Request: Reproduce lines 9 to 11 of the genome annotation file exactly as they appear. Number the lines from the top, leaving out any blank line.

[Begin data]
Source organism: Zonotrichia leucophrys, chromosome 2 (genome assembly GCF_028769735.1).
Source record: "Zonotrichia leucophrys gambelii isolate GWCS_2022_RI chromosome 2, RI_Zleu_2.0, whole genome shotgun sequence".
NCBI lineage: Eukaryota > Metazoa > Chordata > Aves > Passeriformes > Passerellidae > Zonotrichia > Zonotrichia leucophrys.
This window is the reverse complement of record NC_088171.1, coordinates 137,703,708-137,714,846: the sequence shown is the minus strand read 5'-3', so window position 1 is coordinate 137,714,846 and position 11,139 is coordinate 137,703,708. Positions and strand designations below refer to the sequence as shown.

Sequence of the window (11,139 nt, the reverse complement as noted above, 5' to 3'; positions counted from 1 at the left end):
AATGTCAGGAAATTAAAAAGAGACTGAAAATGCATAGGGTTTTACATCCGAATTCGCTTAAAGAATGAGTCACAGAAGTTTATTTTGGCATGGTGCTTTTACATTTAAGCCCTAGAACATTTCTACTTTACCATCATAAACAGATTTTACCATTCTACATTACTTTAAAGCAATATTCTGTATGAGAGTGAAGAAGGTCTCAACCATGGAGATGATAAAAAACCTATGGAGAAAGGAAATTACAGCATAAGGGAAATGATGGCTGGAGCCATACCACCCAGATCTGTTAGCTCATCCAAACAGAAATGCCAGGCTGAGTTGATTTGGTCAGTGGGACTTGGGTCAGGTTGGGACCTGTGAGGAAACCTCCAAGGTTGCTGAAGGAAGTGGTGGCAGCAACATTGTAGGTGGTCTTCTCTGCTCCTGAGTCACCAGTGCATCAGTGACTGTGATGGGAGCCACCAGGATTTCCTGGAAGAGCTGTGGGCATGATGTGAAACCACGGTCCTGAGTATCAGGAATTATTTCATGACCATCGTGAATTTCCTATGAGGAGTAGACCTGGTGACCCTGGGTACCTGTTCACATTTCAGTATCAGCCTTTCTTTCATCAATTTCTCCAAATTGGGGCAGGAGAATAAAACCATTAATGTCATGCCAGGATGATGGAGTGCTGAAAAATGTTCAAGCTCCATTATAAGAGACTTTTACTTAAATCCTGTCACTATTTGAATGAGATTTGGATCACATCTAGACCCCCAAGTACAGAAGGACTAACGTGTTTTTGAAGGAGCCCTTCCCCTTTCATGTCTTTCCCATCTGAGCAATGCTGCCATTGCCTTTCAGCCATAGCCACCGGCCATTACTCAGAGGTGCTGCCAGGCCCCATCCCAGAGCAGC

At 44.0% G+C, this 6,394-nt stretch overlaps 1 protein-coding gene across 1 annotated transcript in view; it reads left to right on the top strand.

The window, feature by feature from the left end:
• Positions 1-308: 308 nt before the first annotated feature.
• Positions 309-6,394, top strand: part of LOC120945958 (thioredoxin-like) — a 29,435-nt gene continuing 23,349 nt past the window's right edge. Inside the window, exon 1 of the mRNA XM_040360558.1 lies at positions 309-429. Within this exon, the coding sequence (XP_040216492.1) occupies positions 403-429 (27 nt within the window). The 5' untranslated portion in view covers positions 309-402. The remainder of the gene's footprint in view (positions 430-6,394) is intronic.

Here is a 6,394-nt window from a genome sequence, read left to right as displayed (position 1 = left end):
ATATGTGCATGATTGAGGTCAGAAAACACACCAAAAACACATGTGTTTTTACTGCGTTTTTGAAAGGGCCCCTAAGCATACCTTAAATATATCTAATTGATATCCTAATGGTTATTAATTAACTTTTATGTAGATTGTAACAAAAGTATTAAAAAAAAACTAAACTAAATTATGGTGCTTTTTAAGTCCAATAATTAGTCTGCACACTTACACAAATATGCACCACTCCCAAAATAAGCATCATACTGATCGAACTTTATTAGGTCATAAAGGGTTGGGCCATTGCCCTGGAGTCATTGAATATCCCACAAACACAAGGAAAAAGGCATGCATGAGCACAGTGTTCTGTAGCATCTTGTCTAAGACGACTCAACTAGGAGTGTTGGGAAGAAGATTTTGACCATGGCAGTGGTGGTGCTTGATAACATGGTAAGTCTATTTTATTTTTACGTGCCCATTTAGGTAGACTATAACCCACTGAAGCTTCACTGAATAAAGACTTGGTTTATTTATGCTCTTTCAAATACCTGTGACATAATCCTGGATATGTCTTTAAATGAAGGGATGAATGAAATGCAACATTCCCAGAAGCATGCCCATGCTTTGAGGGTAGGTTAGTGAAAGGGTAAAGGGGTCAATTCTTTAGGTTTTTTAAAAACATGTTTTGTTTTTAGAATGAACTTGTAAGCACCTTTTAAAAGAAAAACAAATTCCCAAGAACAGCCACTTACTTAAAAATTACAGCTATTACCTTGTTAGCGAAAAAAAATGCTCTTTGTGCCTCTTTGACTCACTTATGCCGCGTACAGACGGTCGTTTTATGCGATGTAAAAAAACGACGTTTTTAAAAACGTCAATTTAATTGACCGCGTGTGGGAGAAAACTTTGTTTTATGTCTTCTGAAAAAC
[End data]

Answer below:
• Positions 1-308: 308 nt before the first annotated feature.
• Positions 309-6,394, top strand: part of LOC120945958 (thioredoxin-like) — a 29,435-nt gene continuing 23,349 nt past the window's right edge. Inside the window, exon 1 of the mRNA XM_040360558.1 lies at positions 309-429. Within this exon, the coding sequence (XP_040216492.1) occupies positions 403-429 (27 nt within the window). The 5' untranslated portion in view covers positions 309-402. The remainder of the gene's footprint in view (positions 430-6,394) is intronic.

Here is a 6,394-nt window from a genome sequence, read left to right as displayed (position 1 = left end):